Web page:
Instead of continuing on my trend of bashing you over the head with 924s you should buy, I thought I’d take a look at Porsche’s other budget entry model – the 914. Relatively unloved by all but those who own them, the 914 is an oddball in today’s market – values are literally all over the map. Perhaps that’s in part because of the array of options offered. Porsche threw several engines at the 914 to see what would stick; from the 1.7 liter flat-four through a 2.0 flat-six borrowed from the 911. Today’s example comes from the 1974 model year, which saw light revisions to the exterior and a new 1.8-liter fuel-injected flat-four enter service at the bottom of the range. But, as usual, it was the color that attracted me to this particular example:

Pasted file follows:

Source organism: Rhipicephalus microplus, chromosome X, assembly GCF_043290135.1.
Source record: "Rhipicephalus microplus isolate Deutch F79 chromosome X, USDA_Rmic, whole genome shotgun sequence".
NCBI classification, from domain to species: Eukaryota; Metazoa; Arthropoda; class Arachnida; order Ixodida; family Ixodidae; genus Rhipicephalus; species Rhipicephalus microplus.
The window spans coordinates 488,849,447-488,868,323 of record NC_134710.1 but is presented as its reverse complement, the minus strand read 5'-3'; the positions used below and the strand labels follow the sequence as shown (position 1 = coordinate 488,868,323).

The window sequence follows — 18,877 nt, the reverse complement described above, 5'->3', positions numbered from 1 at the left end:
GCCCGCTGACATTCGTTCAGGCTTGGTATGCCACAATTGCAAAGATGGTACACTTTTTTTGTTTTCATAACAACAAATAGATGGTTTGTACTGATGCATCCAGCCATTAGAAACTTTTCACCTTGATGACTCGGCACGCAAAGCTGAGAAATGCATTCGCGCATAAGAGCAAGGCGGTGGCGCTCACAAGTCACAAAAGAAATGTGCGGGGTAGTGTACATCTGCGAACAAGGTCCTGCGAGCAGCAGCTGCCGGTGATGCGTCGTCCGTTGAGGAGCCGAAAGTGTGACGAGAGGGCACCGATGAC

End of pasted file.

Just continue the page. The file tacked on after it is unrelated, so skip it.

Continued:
Welcome back to Fail Friday, where we try to explain the sometimes unexplainable. Today I’m trying to decipher why someone took a seemingly nice Porsche 914 and turned it into this “thing.” It looks like someone grafted on a giant nose to the front end of the car as well as added some side support up from the rear of the car to the Targa bar. Now what was once a fairly short and squared off car is a long, swoopy one. Inside, it doesn’t get much better as they went a little crazy with the diamond stitching as well as added some custom orange door panels. The price? Thankfully it isn’t as crazy as this car.